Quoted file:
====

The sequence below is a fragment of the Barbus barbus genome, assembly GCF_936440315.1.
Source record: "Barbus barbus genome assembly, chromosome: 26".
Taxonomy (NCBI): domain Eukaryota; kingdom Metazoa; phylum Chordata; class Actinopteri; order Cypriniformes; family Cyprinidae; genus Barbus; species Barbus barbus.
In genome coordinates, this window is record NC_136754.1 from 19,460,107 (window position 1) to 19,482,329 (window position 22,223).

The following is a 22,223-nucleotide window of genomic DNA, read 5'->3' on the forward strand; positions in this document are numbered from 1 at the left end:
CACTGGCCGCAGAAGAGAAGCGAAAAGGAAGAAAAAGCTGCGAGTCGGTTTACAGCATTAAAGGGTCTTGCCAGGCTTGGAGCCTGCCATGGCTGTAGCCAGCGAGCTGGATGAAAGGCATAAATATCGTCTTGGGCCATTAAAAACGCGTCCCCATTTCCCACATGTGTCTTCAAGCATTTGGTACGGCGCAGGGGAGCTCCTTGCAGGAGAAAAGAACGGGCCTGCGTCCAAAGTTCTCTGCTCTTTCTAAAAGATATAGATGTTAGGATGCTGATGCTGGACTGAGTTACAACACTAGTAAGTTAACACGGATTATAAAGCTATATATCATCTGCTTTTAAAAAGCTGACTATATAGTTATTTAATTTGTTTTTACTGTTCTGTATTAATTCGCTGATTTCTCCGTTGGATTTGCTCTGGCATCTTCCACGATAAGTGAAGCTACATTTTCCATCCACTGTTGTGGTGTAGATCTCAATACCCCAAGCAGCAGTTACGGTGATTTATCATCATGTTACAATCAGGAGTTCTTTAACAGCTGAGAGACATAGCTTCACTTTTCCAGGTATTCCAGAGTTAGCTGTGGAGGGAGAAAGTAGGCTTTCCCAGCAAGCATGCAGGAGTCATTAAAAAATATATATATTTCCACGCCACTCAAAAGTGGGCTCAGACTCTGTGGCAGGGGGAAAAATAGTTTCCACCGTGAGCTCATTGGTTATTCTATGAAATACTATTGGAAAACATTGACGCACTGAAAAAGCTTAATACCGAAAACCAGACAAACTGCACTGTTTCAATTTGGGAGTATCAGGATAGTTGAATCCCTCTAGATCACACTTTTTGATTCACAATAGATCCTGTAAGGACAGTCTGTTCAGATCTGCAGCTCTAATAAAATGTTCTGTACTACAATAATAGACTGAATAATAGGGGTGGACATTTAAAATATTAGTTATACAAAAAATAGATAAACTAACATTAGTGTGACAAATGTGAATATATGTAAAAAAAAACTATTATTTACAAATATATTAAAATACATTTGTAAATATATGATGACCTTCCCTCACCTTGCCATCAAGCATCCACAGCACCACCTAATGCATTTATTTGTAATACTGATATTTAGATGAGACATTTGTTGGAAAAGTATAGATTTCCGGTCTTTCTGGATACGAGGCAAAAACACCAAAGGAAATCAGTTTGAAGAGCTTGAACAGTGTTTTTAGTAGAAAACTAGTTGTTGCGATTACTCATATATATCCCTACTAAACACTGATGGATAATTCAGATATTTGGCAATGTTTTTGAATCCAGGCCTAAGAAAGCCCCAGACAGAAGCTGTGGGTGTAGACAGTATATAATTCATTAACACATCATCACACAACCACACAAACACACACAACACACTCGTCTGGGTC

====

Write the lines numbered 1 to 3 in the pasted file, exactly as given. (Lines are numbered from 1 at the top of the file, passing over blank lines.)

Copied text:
The sequence below is a fragment of the Barbus barbus genome, assembly GCF_936440315.1.
Source record: "Barbus barbus genome assembly, chromosome: 26".
Taxonomy (NCBI): domain Eukaryota; kingdom Metazoa; phylum Chordata; class Actinopteri; order Cypriniformes; family Cyprinidae; genus Barbus; species Barbus barbus.